There are other factors that come into play with each tier (e.g., availability, storage duration minimums, minimum storage charges per object). In the middle of a recovery, you want any factors that have to do with performance measured in minutes. So, if you use the “coldest” tier of storage on AWS, for example, the first byte latency (that is, how long you should expect before you get byte one of your backups to recover) is simply listed as “hours” – which means you may not see a recovery start for that long a period!
Cost versus speed: how to find the right balance
Now that we’ve gone over the backup data optimization strategies at your disposal, let’s get into next steps and key considerations for using each one. With the right approach, you can quickly recover data – while keeping backup data storage costs low.
Implementing tiered storage
You’ll want to align your data retention requirements for your backups with the most cost-effective storage tiers. Find out how many tiers your cloud storage provider offers, what the cost differences are, and what the first byte latency is. Then, map this to the workloads and operational data your backup data sets represent.
To maximize the benefits of tiered storage, data should be moved between tiers based on an established policy determined by you. For example, six-month-old backups don’t need to stay in more costly cloud storage. Your cloud provider may offer storage management and some enterprise backup solutions include tiered storage management capabilities as well. It’s also possible to “tier” on-premises backups and cloud backups. Your most recent backups remain on-prem for the fastest recovery (assuming we’re talking about on-prem workloads), with older backups being “tiered” (read: moved) to cloud-based storage.
Using data deduplication
While some backup solutions may include data deduplication or offer it as an add on, these options may come with limitations. For example, if your backup is deduping at a VM level, the best-case scenario is if you build, say, all 100 of your servers from the same base image, there would be a massive opportunity to dedupe all the commonality across them. But that’s not likely the case, so read the documentation to better understand at what level any built-in deduplication capabilities function – and how they are really going to benefit you.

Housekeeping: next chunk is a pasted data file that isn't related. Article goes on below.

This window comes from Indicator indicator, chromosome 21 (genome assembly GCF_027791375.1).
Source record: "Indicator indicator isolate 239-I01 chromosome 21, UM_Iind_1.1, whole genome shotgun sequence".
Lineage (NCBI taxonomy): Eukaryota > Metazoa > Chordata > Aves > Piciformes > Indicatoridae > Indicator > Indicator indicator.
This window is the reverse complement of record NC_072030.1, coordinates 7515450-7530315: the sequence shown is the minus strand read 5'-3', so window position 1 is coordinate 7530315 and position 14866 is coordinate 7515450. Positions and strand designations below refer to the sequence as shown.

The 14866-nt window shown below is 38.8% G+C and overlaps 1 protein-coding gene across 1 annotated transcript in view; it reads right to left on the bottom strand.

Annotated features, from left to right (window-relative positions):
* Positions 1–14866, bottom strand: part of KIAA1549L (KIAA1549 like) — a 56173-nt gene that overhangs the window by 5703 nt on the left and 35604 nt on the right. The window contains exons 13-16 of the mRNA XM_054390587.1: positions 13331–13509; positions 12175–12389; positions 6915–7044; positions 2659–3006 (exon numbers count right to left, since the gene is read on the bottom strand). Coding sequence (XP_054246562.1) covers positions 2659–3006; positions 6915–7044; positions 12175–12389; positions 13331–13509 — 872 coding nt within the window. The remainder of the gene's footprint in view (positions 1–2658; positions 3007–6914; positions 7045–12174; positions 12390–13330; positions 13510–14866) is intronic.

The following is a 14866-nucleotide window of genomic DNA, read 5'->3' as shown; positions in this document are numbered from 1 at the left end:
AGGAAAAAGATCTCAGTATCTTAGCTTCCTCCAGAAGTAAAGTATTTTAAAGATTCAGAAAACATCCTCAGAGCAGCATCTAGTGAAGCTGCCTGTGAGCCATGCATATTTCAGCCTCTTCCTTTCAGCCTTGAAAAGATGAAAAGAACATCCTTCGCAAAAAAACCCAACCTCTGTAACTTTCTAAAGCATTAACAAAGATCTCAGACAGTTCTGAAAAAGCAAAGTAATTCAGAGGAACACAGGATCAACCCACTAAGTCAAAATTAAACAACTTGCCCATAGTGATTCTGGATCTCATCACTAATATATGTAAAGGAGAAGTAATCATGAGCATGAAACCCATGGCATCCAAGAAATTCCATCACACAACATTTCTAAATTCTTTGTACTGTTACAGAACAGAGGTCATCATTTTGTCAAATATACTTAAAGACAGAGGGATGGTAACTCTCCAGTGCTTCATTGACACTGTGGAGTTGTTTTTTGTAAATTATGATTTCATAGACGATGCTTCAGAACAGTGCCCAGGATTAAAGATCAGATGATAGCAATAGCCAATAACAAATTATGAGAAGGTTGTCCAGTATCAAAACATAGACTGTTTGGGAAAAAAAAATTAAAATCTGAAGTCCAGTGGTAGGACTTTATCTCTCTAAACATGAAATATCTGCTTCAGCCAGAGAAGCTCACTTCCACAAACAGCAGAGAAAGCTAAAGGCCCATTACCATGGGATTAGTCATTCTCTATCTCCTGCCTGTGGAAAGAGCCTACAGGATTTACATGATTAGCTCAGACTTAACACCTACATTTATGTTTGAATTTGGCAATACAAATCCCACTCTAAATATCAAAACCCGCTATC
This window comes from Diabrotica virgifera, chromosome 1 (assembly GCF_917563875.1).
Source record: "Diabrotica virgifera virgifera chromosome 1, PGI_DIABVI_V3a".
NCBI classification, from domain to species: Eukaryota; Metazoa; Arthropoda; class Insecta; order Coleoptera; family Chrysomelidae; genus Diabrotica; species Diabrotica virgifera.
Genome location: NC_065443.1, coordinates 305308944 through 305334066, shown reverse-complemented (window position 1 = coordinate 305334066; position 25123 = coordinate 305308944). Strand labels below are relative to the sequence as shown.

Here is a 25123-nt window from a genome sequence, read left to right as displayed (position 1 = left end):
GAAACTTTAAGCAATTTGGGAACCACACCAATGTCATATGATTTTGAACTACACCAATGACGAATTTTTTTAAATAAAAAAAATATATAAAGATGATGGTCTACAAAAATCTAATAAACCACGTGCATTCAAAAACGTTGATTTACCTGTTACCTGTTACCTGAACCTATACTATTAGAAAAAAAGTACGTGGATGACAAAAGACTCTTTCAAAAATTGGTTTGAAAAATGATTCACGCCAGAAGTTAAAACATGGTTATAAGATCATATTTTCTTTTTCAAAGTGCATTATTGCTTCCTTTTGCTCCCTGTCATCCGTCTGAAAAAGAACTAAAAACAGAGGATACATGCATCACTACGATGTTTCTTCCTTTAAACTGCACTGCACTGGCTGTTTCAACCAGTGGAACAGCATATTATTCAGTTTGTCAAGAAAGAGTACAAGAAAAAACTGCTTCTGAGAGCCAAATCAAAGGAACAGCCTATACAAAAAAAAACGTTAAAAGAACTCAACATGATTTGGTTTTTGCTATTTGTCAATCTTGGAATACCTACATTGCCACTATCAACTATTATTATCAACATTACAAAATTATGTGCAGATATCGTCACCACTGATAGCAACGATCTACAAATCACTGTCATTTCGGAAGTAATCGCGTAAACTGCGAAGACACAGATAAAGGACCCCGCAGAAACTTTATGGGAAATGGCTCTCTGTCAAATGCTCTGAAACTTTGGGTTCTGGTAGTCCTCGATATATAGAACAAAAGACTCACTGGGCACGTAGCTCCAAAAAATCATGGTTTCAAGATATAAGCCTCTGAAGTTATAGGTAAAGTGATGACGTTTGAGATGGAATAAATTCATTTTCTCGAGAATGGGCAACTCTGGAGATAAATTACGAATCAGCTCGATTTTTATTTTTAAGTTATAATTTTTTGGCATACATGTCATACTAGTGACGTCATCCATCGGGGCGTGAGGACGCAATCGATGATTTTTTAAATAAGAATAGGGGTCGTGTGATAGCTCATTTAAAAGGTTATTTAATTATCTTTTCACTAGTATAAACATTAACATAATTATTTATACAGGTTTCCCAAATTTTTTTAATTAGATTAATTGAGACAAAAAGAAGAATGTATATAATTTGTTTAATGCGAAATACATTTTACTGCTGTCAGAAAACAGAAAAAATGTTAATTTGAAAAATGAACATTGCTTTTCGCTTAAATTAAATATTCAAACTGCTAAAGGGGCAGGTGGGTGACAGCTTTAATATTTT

You should take advantage of any deduplication functionality available to you, as long as it doesn’t negatively affect backup and recovery performance.
One thing to be aware of when using compression functionality in your backup and recovery solution is that it can be a CPU-intensive function. And while it may provide some help with compression, it may not yield the best results. Some backup solutions can increase CPU usage by 10 times just to achieve 10 percent more compression. While it’s still important to use the compression, realize you’re not going to get the full benefit of what can be accomplished today with backup solution-based compression.
Using all three data optimization strategies to achieve the best results
If you’re looking to dramatically reduce storage costs and accelerate backup and recovery, implementing all three data optimization methods is your best bet. The trick is to find a strategy that seamlessly works with your existing backup solution to handle the compression, deduplication and storage management. This approach will ensure your backup and recovery efforts are as efficient and accurate as possible. Investing in a third-party strategy will prevent you from having to add overhead to your backup solution, and it will quickly pay off, as you watch your storage costs decline. The right strategy should not only help with data optimization, but it should also provide immutable backups to help protect against ransomware.
The path to data optimization
Your backup and recovery efforts are inevitably going to become more taxing as data will continue to grow in the future. Because organizations will never have an unlimited budget for cloud storage, it’s necessary for IT to invest in data optimization methods that will increase the speed of backup and recovery while reducing the cost of retaining and maintaining the resultant backup data in the cloud. By optimizing backups using data deduplication, data compression and tiered storage, you’ll ensure you’re doing everything possible to keep storage costs low and backup and recovery speed high.